Learning to spot the early warnings signs of a stroke will maximise the chances of survival while limiting the long-term damage. Although stroke symptoms can vary depending on the affected areas of the brain, there are a number of early warning signs that are quite common.
One of the most common early warning signs of a stroke is a headache, sometimes severe, sometimes only mild. The type of stroke plays a big role in determining headache type and severity. Strokes resulting from blockage or partial blockage of a cerebral artery typically produce more generalised, moderate headaches that can vary in intensity. Strokes resulting from rupture of a cerebral artery typically produce severe, intense headaches that come on suddenly.
Dizziness is often an early warning sign, especially in strokes that occur in regions of the brain that influence balance and equilibrium. Typically, dizziness related to a stroke will occur with other symptoms, such as nausea and lightheadedness and sometimes speech disturbances. However, there are occasions when dizziness is the sole presenting symptom. Dizziness that occurs suddenly and with seemingly no cause should not be ignored.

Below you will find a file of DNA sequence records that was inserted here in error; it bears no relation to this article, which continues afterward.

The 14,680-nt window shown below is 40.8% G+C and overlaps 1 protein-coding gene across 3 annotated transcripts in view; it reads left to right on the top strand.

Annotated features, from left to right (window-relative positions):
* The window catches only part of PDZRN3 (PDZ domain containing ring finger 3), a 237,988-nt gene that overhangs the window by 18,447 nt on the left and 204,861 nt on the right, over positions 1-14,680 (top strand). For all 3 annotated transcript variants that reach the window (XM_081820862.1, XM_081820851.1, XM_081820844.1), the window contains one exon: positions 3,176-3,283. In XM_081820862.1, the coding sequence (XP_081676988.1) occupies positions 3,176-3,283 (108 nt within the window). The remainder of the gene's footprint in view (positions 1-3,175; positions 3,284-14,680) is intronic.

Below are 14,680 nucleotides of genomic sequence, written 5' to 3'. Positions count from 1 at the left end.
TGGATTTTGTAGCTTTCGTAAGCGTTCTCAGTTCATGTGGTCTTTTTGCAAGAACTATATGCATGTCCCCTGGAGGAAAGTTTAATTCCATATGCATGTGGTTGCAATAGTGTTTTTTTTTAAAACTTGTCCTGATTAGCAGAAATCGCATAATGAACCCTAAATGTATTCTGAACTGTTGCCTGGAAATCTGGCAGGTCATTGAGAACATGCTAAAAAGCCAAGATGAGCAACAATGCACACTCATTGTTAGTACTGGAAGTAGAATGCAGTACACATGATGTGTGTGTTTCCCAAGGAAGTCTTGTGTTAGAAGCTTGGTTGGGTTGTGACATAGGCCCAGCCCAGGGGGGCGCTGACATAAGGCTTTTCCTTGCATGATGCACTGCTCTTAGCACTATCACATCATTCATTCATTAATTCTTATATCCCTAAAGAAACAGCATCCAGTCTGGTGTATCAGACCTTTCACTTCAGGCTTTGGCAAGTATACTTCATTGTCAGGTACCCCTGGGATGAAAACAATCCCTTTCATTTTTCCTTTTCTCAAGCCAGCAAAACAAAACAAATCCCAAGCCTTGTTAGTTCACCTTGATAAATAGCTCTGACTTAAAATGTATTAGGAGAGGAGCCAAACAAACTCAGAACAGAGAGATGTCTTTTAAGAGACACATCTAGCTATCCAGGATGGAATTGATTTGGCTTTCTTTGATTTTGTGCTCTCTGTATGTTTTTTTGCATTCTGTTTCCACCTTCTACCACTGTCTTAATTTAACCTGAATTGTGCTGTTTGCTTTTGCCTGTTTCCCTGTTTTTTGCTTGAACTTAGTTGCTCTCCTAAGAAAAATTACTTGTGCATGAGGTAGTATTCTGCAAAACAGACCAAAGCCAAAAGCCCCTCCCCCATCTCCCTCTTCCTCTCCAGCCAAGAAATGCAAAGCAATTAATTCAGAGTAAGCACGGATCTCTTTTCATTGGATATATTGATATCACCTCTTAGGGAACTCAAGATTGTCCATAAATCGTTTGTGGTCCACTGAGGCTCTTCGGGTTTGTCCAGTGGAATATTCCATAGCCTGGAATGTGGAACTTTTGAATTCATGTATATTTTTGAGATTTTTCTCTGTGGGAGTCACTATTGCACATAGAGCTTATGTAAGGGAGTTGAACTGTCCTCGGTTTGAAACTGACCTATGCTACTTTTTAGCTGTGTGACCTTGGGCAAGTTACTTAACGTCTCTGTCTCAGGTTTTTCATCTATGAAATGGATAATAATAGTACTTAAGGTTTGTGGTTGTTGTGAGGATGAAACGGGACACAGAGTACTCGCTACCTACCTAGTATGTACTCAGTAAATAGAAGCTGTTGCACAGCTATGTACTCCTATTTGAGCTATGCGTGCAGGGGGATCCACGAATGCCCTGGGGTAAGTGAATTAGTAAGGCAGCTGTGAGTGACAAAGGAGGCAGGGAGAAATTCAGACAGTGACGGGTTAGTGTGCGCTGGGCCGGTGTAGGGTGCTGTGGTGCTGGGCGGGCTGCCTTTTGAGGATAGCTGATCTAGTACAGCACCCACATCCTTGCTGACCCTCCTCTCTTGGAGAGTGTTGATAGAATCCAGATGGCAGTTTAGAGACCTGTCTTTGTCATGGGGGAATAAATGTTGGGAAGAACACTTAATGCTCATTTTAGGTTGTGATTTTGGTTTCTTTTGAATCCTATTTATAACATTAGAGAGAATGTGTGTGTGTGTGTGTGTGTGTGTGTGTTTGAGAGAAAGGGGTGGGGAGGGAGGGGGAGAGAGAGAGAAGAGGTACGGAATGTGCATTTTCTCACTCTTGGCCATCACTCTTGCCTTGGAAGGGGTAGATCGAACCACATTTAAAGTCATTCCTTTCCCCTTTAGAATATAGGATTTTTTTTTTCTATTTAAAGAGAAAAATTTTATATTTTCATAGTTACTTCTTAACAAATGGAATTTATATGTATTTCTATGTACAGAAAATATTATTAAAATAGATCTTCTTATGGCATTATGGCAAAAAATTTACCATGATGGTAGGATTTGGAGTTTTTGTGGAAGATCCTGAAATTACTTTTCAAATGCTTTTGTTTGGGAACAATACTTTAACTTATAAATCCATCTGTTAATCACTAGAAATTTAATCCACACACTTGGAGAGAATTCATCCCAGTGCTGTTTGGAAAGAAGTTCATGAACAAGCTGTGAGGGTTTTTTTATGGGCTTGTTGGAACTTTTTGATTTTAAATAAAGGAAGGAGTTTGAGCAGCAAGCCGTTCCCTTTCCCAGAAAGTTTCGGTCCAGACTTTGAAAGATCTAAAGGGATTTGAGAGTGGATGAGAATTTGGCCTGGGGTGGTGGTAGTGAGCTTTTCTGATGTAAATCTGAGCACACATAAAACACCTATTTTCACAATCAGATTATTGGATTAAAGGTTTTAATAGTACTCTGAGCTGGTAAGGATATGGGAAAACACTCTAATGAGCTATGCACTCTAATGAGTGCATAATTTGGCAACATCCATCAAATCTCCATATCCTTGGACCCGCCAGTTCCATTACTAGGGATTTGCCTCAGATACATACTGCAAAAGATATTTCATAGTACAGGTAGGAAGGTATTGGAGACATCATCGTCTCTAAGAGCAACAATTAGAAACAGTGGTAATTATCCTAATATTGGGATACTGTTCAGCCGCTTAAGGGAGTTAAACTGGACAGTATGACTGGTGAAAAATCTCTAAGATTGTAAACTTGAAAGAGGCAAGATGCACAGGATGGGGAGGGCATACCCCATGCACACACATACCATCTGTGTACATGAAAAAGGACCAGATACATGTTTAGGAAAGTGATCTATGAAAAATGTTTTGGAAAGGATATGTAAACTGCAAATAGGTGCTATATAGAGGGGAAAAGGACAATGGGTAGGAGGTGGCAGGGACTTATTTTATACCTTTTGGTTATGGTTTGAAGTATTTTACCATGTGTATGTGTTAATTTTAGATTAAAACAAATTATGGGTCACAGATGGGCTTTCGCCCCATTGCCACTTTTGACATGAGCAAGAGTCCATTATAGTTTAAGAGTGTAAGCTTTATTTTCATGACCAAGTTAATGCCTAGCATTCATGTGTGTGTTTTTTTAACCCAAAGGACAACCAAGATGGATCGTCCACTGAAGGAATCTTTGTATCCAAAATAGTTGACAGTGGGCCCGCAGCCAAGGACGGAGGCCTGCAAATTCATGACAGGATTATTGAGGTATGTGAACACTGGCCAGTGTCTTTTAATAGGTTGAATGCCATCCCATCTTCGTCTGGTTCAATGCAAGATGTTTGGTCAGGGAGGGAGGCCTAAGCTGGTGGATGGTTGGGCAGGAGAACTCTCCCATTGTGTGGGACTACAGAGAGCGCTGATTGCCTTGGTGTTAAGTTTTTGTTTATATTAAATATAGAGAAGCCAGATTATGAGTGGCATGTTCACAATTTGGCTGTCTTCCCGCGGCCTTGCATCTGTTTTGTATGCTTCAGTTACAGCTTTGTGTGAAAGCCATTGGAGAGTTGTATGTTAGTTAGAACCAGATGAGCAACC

Leg and Arm Numbness
Numbness radiating into either the arms or legs (or in some cases both) occurs in the vast majority of stroke cases, regardless of the severity of the stroke. Many areas of the brain are centres for the nerve pathways running into the arms and legs. Any unexplained numbness (and in some cases tingling) in the arms and legs could be an early warning sign of a stroke.
If a stroke affects the area of the brain that controls speech, slurred speech can result. Depending on the severity of a stroke, speech problems and slurring of speech can appear gradually, almost imperceptibly at times, and then progress to more obvious disturbances. In other cases, a stroke can cause immediate, severe slurring of speech and disruptions in speaking ability.
Mental fogginess, or confusion, can be an early warning sign of stroke. If a stroke affects the portions of the brain that control thinking or memory, confusion will usually result. If an individual with no other obvious physical symptoms is suddenly overcome with confusing, this is a red-flag warning for the possibility of a stroke.